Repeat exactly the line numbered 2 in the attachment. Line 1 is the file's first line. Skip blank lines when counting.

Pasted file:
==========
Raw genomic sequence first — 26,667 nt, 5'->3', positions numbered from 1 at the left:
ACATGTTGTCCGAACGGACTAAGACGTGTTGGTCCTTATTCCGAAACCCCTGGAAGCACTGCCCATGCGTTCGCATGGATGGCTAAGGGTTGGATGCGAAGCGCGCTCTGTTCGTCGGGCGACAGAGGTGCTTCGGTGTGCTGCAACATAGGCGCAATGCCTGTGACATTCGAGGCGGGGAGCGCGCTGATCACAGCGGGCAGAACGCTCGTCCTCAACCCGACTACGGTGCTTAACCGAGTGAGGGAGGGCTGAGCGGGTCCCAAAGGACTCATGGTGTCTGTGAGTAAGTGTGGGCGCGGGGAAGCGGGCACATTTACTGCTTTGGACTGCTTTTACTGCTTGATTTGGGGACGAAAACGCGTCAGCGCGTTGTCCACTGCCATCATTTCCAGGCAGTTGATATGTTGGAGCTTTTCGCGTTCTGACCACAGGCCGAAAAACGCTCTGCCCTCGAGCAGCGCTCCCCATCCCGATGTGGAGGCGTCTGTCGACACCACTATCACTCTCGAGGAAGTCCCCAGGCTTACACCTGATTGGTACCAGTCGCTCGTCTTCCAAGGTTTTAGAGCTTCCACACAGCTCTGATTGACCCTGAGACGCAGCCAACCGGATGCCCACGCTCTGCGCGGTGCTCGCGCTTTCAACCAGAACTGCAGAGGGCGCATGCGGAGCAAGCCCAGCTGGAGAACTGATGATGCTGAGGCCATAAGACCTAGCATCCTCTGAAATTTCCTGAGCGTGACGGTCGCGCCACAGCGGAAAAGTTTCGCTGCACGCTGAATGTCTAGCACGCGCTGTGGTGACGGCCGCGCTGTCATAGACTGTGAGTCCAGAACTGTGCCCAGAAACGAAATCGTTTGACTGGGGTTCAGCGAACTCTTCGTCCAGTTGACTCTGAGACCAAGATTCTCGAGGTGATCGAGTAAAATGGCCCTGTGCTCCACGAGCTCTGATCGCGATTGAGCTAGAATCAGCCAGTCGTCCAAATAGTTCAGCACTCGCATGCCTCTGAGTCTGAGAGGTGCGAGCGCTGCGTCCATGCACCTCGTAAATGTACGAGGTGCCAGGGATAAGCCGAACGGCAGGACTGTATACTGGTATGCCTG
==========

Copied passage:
ACATGTTGTCCGAACGGACTAAGACGTGTTGGTCCTTATTCCGAAACCCCTGGAAGCACTGCCCATGCGTTCGCATGGATGGCTAAGGGTTGGATGCGAAGCGCGCTCTGTTCGTCGGGCGACAGAGGTGCTTCGGTGTGCTGCAACATAGGCGCAATGCCTGTGACATTCGAGGCGGGGAGCGCGCTGATCACAGCGGGCAGAACGCTCGTCCTCAACCCGACTACGGTGCTTAACCGAGTGAGGGAGGGCTGAGCGGGTCCCAAAGGACTCATGGTGTCTGTGAGTAAGTGTGGGCGCGGGGAAGCGGGCACATTTACTGCTTTGGACTGCTTTTACTGCTTGATTTGGGGACGAAAACGCGTCAGCGCGTTGTCCACTGCCATCATTTCCAGGCAGTTGATATGTTGGAGCTTTTCGCGTTCTGACCACAGGCCGAAAAACGCTCTGCCCTCGAGCAGCGCTCCCCATCCCGATGTGGAGGCGTCTGTCGACACCACTATCACTCTCGAGGAAGTCCCCAGGCTTACACCTGATTGGTACCAGTCGCTCGTCTTCCAAGGTTTTAGAGCTTCCACACAGCTCTGATTGACCCTGAGACGCAGCCAACCGGATGCCCACGCTCTGCGCGGTGCTCGCGCTTTCAACCAGAACTGCAGAGGGCGCATGCGGAGCAAGCCCAGCTGGAGAACTGATGATGCTGAGGCCATAAGACCTAGCATCCTCTGAAATTTCCTGAGCGTGACGGTCGCGCCACAGCGGAAAAGTTTCGCTGCACGCTGAATGTCTAGCACGCGCTGTGGTGACGGCCGCGCTGTCATAGACTGTGAGTCCAGAACTGTGCCCAGAAACGAAATCGTTTGACTGGGGTTCAGCGAACTCTTCGTCCAGTTGACTCTGAGACCAAGATTCTCGAGGTGATCGAGTAAAATGGCCCTGTGCTCCACGAGCTCTGATCGCGATTGAGCTAGAATCAGCCAGTCGTCCAAATAGTTCAGCACTCGCATGCCTCTGAGTCTGAGAGGTGCGAGCGCTGCGTCCATGCACCTCGTAAATGTACGAGGTGCCAGGGATAAGCCGAACGGCAGGACTGTATACTGGTATGCCTG